Business Times

Conference on 10 years of the Indo-Lanka FTA

By Natasha Gunaratne

The key attraction of the Indo-Lanka Free Trade Agreement (ILFTA) for Sri Lanka was enhancing export market diversification, thereby reducing reliance on traditional markets in Europe and the United States and tapping into the fast-growing Indian market.

During a conference last week to mark 10 years of the ILFTA, it became clear that in the first five years of implementation, while exports from Sri Lanka to India had grown over eight fold, this was dominated by a few items, primarily vanaspathi and copper.

As exports of these products came to a halt by 2009, Sri Lanka’s exports to India declined. In 2009, Sri Lanka’s exports to India were US$ 322 million compared to US$ 56 million in 2000.

A press release by the organizers of the conference, the Institute of Policy Studies (IPS), the Centre for WTO Studies, the Federation of Chambers of Commerce and Industry of Sri Lanka (FCCISL) and the Indo Lanka Chamber of Commerce and Industry (ILCCI) stated that several exporters have succeeded in making inroads into the Indian market in sectors such as furniture, garments, ships, animal feed, rubber gloves, rubber tyres, food products and electrical machinery among others.

Furthermore, products such as MAS’ Amante label have succeeded in capturing lucrative niches in high end consumer markets in India and Colombo Dockyards has succeeded in outbidding established Indian firms in major ship repair contracts. It was also pointed out that several small-scale exporters, such as strawberry producers have begun to take advantage of the FTA in more recent months.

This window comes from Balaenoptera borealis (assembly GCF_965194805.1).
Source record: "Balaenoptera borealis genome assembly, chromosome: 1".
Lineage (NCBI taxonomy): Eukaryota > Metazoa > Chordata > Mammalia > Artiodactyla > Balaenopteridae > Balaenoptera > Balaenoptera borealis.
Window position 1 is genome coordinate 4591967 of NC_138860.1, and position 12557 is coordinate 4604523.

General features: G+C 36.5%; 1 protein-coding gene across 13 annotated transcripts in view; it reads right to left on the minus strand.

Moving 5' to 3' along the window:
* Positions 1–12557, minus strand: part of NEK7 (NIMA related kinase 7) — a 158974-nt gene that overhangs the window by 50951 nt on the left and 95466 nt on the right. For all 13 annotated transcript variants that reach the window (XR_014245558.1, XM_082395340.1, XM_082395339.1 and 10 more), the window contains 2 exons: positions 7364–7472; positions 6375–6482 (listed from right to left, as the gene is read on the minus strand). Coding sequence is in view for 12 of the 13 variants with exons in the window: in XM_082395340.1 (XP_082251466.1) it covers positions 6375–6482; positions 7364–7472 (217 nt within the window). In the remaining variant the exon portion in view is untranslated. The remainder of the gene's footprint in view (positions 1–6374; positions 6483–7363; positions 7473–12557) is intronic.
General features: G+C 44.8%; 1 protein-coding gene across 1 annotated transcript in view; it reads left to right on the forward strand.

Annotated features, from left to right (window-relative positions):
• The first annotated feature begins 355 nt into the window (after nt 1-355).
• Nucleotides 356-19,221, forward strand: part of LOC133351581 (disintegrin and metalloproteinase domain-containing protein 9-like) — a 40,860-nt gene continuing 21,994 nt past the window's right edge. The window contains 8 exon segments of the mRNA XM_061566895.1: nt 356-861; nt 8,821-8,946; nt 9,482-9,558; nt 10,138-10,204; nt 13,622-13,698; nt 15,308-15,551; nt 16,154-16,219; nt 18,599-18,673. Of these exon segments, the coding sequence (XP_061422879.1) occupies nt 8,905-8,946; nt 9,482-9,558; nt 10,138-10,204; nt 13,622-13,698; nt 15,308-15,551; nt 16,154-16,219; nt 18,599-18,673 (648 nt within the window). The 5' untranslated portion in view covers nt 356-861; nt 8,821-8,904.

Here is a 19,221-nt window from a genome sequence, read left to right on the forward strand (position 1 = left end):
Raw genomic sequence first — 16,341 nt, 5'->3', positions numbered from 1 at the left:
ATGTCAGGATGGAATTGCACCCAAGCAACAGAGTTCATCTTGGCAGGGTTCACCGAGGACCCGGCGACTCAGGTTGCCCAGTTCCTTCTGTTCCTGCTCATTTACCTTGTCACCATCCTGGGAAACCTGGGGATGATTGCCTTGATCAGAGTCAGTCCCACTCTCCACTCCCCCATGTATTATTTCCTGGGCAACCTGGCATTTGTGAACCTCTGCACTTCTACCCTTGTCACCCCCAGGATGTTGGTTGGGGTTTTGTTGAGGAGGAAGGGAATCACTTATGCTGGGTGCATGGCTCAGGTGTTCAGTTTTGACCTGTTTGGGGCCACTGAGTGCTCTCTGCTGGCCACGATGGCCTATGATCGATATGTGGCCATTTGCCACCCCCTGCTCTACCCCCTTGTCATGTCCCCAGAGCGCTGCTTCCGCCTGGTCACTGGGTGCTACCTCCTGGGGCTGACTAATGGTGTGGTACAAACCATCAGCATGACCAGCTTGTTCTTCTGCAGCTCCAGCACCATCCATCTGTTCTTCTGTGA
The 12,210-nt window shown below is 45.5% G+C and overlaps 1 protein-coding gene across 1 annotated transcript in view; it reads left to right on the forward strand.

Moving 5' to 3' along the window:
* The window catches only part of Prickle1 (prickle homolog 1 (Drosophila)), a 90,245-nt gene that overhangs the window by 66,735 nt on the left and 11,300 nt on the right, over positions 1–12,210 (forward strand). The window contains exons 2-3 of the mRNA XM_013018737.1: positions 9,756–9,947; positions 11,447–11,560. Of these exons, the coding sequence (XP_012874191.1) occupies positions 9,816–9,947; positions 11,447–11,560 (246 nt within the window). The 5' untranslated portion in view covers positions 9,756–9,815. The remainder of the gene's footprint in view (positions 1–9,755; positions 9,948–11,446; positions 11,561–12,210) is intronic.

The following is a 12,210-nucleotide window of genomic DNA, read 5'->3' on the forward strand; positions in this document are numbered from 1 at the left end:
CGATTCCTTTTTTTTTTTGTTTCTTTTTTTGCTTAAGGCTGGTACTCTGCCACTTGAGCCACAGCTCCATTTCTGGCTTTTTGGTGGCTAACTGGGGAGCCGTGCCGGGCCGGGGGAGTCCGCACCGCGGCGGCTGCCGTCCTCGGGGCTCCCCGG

At the same time, the press release stated that Indian imports have grown substantially in the first decade of implementation but the bulk of these imports do not receive preferential tariffs under the ILFTA since they are in Sri Lanka’s negative list. These include products such as crude oil products, vehicles and parts, sugar and metals.

Therefore, it was made clear at the conference that while Indian exports to Sri Lanka were growing regardless of the FTA, Sri Lankan exports to India which has been somewhat slow to take off, have made inroads into the Indian market via the FTA as envisaged at the outset of the Agreement.

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